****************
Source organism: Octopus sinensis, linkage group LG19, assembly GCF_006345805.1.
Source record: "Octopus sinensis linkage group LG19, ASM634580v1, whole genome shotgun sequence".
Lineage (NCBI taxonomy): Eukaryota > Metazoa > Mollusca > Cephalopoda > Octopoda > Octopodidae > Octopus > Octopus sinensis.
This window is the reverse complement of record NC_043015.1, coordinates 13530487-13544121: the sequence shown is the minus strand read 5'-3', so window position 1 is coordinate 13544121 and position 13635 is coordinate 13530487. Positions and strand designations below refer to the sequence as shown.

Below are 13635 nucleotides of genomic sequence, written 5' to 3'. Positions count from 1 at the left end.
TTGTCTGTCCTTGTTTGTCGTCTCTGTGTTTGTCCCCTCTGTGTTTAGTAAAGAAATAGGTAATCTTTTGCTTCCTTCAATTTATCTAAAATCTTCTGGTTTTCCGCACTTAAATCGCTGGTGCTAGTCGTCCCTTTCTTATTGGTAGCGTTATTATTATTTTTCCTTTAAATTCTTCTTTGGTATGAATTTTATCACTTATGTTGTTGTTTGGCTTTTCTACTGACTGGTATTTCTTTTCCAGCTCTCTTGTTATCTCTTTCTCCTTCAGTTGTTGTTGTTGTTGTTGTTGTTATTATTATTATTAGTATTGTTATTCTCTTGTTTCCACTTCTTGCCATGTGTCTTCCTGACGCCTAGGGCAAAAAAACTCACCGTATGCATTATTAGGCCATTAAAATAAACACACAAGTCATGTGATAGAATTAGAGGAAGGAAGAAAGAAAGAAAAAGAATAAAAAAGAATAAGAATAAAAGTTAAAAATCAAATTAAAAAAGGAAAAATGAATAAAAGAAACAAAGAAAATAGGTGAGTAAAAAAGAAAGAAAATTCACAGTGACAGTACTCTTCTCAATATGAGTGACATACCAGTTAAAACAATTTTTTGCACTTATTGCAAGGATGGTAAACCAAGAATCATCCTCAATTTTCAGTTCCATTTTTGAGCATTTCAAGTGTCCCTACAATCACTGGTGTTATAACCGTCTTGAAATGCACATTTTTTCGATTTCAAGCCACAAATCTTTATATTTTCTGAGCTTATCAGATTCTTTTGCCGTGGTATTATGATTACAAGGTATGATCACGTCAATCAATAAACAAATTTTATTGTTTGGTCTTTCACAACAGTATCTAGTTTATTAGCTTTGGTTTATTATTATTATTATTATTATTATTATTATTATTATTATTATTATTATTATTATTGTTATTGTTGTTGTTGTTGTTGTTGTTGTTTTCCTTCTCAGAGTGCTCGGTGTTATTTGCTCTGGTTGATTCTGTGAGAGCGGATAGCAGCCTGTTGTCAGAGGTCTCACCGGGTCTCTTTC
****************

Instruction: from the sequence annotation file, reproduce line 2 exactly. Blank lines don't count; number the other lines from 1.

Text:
Source record: "Octopus sinensis linkage group LG19, ASM634580v1, whole genome shotgun sequence".